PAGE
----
It was in 1991, during the lurid Senate confirmation hearings over the nomination of Clarence Thomas, a career Republican functionary with scant judicial qualifications, for a seat on the U.S. Supreme Court. The hearings were testy, and among weightier sins, Thomas was allegedly a regular at a D.C. video rental shop that specialized in porn.
Now I didn’t care for Thomas politically, and I cheered for the women who characterized him as an office creep and borderline predator. But I was chilled by the idea that his personal movie choices could first, be unearthed, and then, be brandished as evidence of character. Really? Is that where we want to go?
Little did I know. This was way pre-Internet. We now inhabit a world where the volume of personal data that’s routinely gathered by anonymous vendors is immeasurably greater and says much more about us than mere video rental records do.
What’s more, as we all continue to learn, the places where this personal data is kept are more porous, more accessible, and more frequently pillaged than any of its self-serving keepers ever willingly admit.
But even if the data can’t be kept private, can’t we at least keep it from becoming public?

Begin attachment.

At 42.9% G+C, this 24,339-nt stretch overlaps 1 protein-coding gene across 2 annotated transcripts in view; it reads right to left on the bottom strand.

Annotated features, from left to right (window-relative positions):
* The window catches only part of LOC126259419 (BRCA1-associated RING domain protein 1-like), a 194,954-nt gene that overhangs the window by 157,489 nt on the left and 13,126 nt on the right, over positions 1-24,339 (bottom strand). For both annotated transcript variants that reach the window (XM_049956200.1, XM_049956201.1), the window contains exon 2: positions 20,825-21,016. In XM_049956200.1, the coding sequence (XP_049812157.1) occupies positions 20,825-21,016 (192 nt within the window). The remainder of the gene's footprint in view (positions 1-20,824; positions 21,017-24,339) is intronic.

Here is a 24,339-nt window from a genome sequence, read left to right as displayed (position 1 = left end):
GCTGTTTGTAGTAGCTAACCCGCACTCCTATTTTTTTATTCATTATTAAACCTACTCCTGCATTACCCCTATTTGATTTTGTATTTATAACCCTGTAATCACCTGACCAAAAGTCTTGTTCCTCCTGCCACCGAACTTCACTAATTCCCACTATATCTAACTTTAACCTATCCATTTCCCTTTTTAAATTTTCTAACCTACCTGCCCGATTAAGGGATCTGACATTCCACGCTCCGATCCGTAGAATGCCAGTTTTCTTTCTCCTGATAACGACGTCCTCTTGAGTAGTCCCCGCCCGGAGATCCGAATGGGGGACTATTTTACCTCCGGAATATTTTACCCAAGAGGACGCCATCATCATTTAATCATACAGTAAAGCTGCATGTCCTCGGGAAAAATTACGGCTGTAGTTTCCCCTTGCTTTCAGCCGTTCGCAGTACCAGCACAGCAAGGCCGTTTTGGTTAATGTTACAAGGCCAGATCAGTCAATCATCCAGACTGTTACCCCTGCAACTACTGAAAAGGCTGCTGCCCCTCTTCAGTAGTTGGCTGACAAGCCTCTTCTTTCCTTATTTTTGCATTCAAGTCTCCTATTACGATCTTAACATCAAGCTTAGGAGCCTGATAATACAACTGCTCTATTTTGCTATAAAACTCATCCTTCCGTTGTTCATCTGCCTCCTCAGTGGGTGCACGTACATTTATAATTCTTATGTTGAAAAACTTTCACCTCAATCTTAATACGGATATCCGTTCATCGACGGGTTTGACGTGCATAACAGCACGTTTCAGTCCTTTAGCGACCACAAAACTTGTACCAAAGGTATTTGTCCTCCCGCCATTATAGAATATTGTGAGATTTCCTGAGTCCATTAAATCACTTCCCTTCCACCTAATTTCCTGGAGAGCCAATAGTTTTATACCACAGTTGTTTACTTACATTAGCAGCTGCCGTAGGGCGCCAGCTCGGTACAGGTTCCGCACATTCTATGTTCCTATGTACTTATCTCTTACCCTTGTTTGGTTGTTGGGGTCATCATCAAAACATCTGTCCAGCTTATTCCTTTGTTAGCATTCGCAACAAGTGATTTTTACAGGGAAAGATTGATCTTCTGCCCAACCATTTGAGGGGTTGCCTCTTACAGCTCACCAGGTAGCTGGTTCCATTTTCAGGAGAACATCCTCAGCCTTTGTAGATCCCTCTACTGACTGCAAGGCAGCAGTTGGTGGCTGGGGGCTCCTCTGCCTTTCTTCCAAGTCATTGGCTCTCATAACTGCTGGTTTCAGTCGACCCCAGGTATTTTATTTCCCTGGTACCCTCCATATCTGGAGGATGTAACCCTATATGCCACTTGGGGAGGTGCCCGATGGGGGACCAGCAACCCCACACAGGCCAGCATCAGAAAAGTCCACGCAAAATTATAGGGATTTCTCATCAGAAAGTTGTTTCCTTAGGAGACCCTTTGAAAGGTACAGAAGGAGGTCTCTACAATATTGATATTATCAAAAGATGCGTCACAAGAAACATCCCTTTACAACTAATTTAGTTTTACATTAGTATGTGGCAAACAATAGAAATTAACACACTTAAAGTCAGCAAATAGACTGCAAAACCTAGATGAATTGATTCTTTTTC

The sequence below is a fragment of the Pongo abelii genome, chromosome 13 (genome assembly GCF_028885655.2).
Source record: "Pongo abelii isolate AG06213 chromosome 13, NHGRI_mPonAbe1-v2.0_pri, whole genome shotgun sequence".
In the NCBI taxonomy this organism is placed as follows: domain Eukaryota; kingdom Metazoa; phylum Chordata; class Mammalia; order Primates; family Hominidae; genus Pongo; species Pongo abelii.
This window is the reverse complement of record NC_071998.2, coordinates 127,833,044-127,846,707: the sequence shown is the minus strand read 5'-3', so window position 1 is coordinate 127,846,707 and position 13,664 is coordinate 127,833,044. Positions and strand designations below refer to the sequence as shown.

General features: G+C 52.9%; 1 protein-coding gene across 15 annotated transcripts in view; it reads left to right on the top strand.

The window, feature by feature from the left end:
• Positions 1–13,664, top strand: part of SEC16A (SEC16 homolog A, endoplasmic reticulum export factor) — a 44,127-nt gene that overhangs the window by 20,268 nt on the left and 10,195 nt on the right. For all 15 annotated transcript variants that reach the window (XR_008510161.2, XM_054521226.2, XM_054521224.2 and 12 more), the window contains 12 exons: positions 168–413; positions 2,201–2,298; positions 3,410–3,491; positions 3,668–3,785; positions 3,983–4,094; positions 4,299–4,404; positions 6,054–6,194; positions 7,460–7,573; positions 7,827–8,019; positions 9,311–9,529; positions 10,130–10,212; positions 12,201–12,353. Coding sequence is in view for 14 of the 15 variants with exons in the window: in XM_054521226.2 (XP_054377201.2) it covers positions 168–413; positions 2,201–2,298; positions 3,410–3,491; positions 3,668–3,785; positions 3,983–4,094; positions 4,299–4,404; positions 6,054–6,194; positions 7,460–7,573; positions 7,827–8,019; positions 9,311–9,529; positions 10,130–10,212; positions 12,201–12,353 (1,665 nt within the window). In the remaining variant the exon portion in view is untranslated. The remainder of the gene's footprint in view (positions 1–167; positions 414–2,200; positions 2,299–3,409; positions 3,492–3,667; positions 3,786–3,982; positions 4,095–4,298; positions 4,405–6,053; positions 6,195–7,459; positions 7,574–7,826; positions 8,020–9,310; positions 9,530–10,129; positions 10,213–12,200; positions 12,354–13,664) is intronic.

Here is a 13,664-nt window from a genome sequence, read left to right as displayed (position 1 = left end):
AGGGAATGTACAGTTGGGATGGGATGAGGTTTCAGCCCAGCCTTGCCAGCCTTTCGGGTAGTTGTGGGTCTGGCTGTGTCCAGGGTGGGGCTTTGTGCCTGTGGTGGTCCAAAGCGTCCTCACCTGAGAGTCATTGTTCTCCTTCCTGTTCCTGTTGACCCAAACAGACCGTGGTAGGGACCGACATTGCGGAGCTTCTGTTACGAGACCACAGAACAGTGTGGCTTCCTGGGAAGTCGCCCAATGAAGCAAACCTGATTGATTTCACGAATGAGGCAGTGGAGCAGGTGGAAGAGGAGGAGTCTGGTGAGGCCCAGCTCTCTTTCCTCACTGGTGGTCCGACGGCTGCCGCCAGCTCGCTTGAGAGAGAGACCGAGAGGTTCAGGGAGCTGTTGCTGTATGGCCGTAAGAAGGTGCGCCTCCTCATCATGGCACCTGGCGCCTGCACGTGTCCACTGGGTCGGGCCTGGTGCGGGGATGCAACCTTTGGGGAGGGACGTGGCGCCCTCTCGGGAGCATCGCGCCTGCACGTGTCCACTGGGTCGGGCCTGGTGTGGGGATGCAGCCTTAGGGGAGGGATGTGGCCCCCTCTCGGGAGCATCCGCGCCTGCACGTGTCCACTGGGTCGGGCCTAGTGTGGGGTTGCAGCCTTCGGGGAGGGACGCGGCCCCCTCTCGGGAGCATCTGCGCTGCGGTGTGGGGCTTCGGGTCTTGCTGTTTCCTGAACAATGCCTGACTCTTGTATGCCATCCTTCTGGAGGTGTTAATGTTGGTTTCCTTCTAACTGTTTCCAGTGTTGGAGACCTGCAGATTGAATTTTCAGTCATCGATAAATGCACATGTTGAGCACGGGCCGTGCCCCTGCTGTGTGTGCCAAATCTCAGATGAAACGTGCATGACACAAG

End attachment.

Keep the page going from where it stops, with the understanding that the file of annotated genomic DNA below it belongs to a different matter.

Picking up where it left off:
Enter Ashley Madison. That’s not some debutante, but a Canadian-based online hookup network for aspiring adulterers. Its catchphrase is, “Life is short. Have an affair.”
Ashley’s marketing persuaded more than 32 million people to sign on since 2007, and it seems reasonable to figure some proportion of them had satisfactory dalliances. The parent company, Avid Life Media, wasn’t taking any chances, and hedged its bets by also creating Established Men, which offers romantic opportunities for the rich; Man Crunch, for gay dating; one site for swinging couples, and another for the overweight but libidinous.
So far so good, until July, when a web security expert named Brian Krebs broke the news that Ashley had been hacked, and information about millions of its customers had been uploaded to the Internet. The hackers, an outfit called The Impact Team, said they were outraged by Avid Life Media’s policy of letting customers expunge their identifying information for a $19 fee.
The hackers said the offer was fraudulent, the listings were left intact, and Ashley had pocketed $1.7 million last year for a bogus service. So the hackers helped themselves to acres of personal information about Ashley’s users and posted it online, hoping the furious customers would sue Ashley for failing to safeguard their privacy.
In other words, the hackers sought to avenge a fraud by punishing the defrauded, and millions of names of wannabe adulterers were posted online.
So the question is, how much of that information was honest news? What use should the media make of it? If news organizations begin scouring the listings, what should they do with data suggesting that a TV star, or a high-level bureaucrat, or a member of Congress, or a candidate for public office, once went trolling for playmates through a channel he or she had every assurance would remain secret?
As it happens, the media were hungry, but turned out to be picky eaters. An Continue reading